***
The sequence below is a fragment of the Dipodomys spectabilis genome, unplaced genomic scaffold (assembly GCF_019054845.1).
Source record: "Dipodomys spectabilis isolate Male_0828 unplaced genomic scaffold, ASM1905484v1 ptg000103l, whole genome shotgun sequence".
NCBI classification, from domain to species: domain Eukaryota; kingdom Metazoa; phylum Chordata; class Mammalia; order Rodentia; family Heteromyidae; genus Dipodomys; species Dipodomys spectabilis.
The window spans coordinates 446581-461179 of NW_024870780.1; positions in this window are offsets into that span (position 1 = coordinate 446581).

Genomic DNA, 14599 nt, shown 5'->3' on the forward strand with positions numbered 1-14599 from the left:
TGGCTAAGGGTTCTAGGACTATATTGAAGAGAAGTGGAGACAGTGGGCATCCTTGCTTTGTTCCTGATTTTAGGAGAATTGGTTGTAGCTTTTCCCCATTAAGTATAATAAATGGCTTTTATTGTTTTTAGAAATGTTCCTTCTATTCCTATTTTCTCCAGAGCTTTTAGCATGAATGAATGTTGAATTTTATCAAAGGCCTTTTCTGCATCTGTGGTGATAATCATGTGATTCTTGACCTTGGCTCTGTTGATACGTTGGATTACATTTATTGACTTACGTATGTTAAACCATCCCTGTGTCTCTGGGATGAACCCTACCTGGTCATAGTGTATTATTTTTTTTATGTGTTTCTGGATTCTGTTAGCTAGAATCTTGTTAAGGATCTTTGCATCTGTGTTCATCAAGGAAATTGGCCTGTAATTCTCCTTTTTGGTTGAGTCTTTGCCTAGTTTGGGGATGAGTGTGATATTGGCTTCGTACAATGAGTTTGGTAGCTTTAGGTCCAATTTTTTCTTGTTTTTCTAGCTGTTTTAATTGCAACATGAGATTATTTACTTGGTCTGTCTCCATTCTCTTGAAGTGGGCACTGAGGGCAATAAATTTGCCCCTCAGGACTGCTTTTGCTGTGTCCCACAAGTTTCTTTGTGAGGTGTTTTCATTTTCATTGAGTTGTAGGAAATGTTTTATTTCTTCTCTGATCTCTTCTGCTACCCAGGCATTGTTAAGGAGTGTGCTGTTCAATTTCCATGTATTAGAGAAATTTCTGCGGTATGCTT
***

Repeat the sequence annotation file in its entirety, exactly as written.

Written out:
The sequence below is a fragment of the Dipodomys spectabilis genome, unplaced genomic scaffold (assembly GCF_019054845.1).
Source record: "Dipodomys spectabilis isolate Male_0828 unplaced genomic scaffold, ASM1905484v1 ptg000103l, whole genome shotgun sequence".
NCBI classification, from domain to species: domain Eukaryota; kingdom Metazoa; phylum Chordata; class Mammalia; order Rodentia; family Heteromyidae; genus Dipodomys; species Dipodomys spectabilis.
The window spans coordinates 446581-461179 of NW_024870780.1; positions in this window are offsets into that span (position 1 = coordinate 446581).

Genomic DNA, 14599 nt, shown 5'->3' on the forward strand with positions numbered 1-14599 from the left:
TGGCTAAGGGTTCTAGGACTATATTGAAGAGAAGTGGAGACAGTGGGCATCCTTGCTTTGTTCCTGATTTTAGGAGAATTGGTTGTAGCTTTTCCCCATTAAGTATAATAAATGGCTTTTATTGTTTTTAGAAATGTTCCTTCTATTCCTATTTTCTCCAGAGCTTTTAGCATGAATGAATGTTGAATTTTATCAAAGGCCTTTTCTGCATCTGTGGTGATAATCATGTGATTCTTGACCTTGGCTCTGTTGATACGTTGGATTACATTTATTGACTTACGTATGTTAAACCATCCCTGTGTCTCTGGGATGAACCCTACCTGGTCATAGTGTATTATTTTTTTTATGTGTTTCTGGATTCTGTTAGCTAGAATCTTGTTAAGGATCTTTGCATCTGTGTTCATCAAGGAAATTGGCCTGTAATTCTCCTTTTTGGTTGAGTCTTTGCCTAGTTTGGGGATGAGTGTGATATTGGCTTCGTACAATGAGTTTGGTAGCTTTAGGTCCAATTTTTTCTTGTTTTTCTAGCTGTTTTAATTGCAACATGAGATTATTTACTTGGTCTGTCTCCATTCTCTTGAAGTGGGCACTGAGGGCAATAAATTTGCCCCTCAGGACTGCTTTTGCTGTGTCCCACAAGTTTCTTTGTGAGGTGTTTTCATTTTCATTGAGTTGTAGGAAATGTTTTATTTCTTCTCTGATCTCTTCTGCTACCCAGGCATTGTTAAGGAGTGTGCTGTTCAATTTCCATGTATTAGAGAAATTTCTGCGGTATGCTT